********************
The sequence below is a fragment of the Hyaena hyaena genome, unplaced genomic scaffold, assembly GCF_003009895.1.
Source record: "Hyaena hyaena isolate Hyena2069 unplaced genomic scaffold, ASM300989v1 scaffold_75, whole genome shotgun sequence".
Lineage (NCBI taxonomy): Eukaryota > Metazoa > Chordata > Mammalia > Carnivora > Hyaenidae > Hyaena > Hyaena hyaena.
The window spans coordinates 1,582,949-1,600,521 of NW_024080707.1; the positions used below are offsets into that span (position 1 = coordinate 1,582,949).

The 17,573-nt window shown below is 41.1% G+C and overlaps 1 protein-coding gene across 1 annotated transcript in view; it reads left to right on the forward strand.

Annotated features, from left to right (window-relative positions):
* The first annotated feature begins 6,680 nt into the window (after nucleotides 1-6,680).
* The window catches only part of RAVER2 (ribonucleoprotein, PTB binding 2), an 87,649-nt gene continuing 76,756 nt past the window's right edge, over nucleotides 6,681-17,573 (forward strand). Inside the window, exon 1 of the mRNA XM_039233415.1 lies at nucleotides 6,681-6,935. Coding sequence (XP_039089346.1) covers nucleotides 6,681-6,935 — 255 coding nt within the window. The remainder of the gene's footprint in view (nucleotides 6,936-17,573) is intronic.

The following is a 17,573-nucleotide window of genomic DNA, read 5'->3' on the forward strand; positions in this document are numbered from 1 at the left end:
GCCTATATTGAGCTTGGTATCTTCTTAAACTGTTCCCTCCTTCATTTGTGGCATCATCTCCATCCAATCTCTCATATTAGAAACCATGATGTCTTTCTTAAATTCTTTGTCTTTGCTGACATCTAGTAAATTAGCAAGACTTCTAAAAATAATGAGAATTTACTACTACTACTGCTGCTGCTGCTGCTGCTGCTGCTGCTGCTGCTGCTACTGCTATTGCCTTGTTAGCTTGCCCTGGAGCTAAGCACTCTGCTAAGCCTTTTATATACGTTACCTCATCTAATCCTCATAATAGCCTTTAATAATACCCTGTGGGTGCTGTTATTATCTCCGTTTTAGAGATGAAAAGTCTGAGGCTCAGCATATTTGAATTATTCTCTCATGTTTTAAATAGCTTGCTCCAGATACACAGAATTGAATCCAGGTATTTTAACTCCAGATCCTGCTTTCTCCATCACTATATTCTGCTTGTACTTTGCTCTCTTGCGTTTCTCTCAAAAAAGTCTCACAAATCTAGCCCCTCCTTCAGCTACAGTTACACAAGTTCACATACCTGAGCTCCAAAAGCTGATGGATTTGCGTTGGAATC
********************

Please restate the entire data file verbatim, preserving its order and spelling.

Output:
The sequence below is a fragment of the Hyaena hyaena genome, unplaced genomic scaffold, assembly GCF_003009895.1.
Source record: "Hyaena hyaena isolate Hyena2069 unplaced genomic scaffold, ASM300989v1 scaffold_75, whole genome shotgun sequence".
Lineage (NCBI taxonomy): Eukaryota > Metazoa > Chordata > Mammalia > Carnivora > Hyaenidae > Hyaena > Hyaena hyaena.
The window spans coordinates 1,582,949-1,600,521 of NW_024080707.1; the positions used below are offsets into that span (position 1 = coordinate 1,582,949).

The 17,573-nt window shown below is 41.1% G+C and overlaps 1 protein-coding gene across 1 annotated transcript in view; it reads left to right on the forward strand.

Annotated features, from left to right (window-relative positions):
* The first annotated feature begins 6,680 nt into the window (after nucleotides 1-6,680).
* The window catches only part of RAVER2 (ribonucleoprotein, PTB binding 2), an 87,649-nt gene continuing 76,756 nt past the window's right edge, over nucleotides 6,681-17,573 (forward strand). Inside the window, exon 1 of the mRNA XM_039233415.1 lies at nucleotides 6,681-6,935. Coding sequence (XP_039089346.1) covers nucleotides 6,681-6,935 — 255 coding nt within the window. The remainder of the gene's footprint in view (nucleotides 6,936-17,573) is intronic.

The following is a 17,573-nucleotide window of genomic DNA, read 5'->3' on the forward strand; positions in this document are numbered from 1 at the left end:
GCCTATATTGAGCTTGGTATCTTCTTAAACTGTTCCCTCCTTCATTTGTGGCATCATCTCCATCCAATCTCTCATATTAGAAACCATGATGTCTTTCTTAAATTCTTTGTCTTTGCTGACATCTAGTAAATTAGCAAGACTTCTAAAAATAATGAGAATTTACTACTACTACTGCTGCTGCTGCTGCTGCTGCTGCTGCTGCTGCTGCTACTGCTATTGCCTTGTTAGCTTGCCCTGGAGCTAAGCACTCTGCTAAGCCTTTTATATACGTTACCTCATCTAATCCTCATAATAGCCTTTAATAATACCCTGTGGGTGCTGTTATTATCTCCGTTTTAGAGATGAAAAGTCTGAGGCTCAGCATATTTGAATTATTCTCTCATGTTTTAAATAGCTTGCTCCAGATACACAGAATTGAATCCAGGTATTTTAACTCCAGATCCTGCTTTCTCCATCACTATATTCTGCTTGTACTTTGCTCTCTTGCGTTTCTCTCAAAAAAGTCTCACAAATCTAGCCCCTCCTTCAGCTACAGTTACACAAGTTCACATACCTGAGCTCCAAAAGCTGATGGATTTGCGTTGGAATC